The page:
would have a legacy of suffering bequeathed to them—that they would
be called upon to bear, in its heaviest severity, the martyr's cross,
before they obtained the martyr's crown!
If, then, the Apocalyptic Roll about to be unfolded to
him, like that of Ezekiel, was to be written in characters of 'lamentation
and mourning and woe,' what more comforting vision could be given, than the
Church's King and Head appearing in the midst of the Church itself, which
was to be the theater of suffering—in the midst of the seven golden
candlesticks and with the stars in His right hand; wearing the garb of
glorified humanity; and yet with all the symbols of regal might—the avenger
of His saints, the conqueror of their foes?
The Vision speaks to us! The Lord has the same motto
and watchword to give His Church too, in her collective capacity, in
fighting her battles, as He had just given His servant personally. It is
that HE IS HER LIVING REDEEMER! "Fear not; I am He that lives! Behold! I am
alive forevermore!" The Children of Zion may well be joyful in their King:
the thunders may awake the fury of the ungodly, the vials may descend, the
tempests may sweep—for she can listen to the living voice of her living
Head—"I am He that lives!" And because He lives, she shall
live also. Yes, beautiful vision! Christ with the "stars in His right
hand"—Christ with His ministers! Christ with His earthly potentates! Christ
King of Zion! Yes, Christ King of nations! Christ retaining faithful
watchmen on the Church's battlements, who, in times of deepest rebuke, and
apostasy, and blasphemy, will not hold their peace day nor night! Christ
declaring that the shields of the earth are His alone!—controlling the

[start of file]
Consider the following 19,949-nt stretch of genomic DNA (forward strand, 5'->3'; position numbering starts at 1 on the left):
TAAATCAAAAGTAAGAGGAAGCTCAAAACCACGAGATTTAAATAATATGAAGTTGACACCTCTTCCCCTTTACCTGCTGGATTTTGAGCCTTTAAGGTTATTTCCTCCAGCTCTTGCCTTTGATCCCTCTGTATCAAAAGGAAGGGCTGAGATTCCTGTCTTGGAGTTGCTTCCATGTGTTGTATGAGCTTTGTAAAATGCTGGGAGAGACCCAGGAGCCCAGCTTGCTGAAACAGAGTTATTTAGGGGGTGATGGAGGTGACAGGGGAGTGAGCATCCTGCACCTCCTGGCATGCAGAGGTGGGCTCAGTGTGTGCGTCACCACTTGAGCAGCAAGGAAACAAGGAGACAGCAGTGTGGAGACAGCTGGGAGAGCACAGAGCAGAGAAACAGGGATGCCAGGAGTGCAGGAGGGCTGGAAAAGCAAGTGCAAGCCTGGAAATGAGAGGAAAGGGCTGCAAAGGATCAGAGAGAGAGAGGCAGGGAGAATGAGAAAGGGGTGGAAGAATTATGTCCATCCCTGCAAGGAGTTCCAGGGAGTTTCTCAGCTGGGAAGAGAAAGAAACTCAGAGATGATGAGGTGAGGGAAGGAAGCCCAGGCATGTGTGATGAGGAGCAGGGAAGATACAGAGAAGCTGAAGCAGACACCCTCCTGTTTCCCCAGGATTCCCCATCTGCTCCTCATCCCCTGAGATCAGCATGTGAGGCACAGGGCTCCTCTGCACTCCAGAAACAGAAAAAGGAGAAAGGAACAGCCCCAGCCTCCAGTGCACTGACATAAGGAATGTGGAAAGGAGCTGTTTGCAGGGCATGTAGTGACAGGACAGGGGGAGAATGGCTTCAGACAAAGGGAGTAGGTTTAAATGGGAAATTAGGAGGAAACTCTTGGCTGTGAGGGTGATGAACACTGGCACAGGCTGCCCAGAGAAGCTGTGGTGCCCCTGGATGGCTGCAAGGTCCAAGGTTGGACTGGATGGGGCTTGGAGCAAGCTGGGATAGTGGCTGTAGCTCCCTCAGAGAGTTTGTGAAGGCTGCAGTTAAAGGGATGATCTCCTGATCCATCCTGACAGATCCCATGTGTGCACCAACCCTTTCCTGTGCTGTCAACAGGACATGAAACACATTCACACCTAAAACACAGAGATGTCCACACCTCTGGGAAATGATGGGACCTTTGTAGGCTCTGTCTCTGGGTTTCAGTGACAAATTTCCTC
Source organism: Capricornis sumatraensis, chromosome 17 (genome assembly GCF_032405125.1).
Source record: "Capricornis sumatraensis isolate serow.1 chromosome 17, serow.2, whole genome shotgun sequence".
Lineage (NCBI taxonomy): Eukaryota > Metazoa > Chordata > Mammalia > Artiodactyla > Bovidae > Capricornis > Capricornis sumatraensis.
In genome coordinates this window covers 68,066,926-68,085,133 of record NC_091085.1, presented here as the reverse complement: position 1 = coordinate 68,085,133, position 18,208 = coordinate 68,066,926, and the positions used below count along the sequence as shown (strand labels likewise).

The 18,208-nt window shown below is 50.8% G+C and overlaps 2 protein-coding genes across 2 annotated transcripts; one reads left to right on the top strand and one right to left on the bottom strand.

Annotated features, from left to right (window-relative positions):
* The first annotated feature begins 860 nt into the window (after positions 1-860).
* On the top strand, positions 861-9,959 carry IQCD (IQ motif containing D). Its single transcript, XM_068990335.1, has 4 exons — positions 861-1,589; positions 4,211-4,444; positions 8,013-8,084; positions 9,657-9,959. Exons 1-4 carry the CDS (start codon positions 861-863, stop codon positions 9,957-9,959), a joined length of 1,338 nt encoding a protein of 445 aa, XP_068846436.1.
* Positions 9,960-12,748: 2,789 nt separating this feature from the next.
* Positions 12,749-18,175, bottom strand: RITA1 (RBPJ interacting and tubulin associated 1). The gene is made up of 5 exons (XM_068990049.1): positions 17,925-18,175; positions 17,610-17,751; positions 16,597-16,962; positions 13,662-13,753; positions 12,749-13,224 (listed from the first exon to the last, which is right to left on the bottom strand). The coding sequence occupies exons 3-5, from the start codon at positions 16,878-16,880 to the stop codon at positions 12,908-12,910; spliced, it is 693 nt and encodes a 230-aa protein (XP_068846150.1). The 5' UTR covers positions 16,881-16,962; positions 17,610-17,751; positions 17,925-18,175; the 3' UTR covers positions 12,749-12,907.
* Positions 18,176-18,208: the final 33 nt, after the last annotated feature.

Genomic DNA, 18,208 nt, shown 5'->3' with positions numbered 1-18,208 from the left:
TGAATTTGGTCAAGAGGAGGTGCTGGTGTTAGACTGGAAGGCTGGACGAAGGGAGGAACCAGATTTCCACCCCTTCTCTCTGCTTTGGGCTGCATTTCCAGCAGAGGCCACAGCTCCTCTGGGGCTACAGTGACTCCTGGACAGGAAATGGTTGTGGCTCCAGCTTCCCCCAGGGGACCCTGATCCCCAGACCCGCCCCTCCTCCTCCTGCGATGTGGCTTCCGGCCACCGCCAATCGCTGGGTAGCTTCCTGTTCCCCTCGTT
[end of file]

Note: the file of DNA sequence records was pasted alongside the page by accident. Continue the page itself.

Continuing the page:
schemes of other haughty potentates, alike for the chastisement and
prosperity of His people! And then, when they have done their work,
scattering them as chaff before the whirlwind!
Oh! when John had the first startling intimation of this
Divine apparition in Patmos—when he heard the trumpet heralding his Lord's
approach, saw the bright blaze of glory projected from His path, and
listened to the announcement in whose presence he was—"I am Alpha and Omega,
the first and the last,"—he might have expected, on turning around, to gaze
on some dazzling throne gleaming with the coruscations of Truth, and
Holiness, and Righteousness; with tiers of attendant angels and burning
seraphim lining the celestial pathway! But more comforting far is it to the
exiled Prophet, and to the Church of Christ to the end of time, to behold a
simpler and less imposing vision—the Lord holding merely a cluster of stars
in His hand, and encircled with seven golden candlesticks, proclaiming the
perpetuity of His mediatorial sway. "Fear not! I am He that lives."
"God is in the midst of her, she shall not be moved; the Lord shall help
her, and that right early."
Church of the living God! how wondrous your privileges!
In a succeeding chapter, we have a sublime glimpse given us of Heaven, where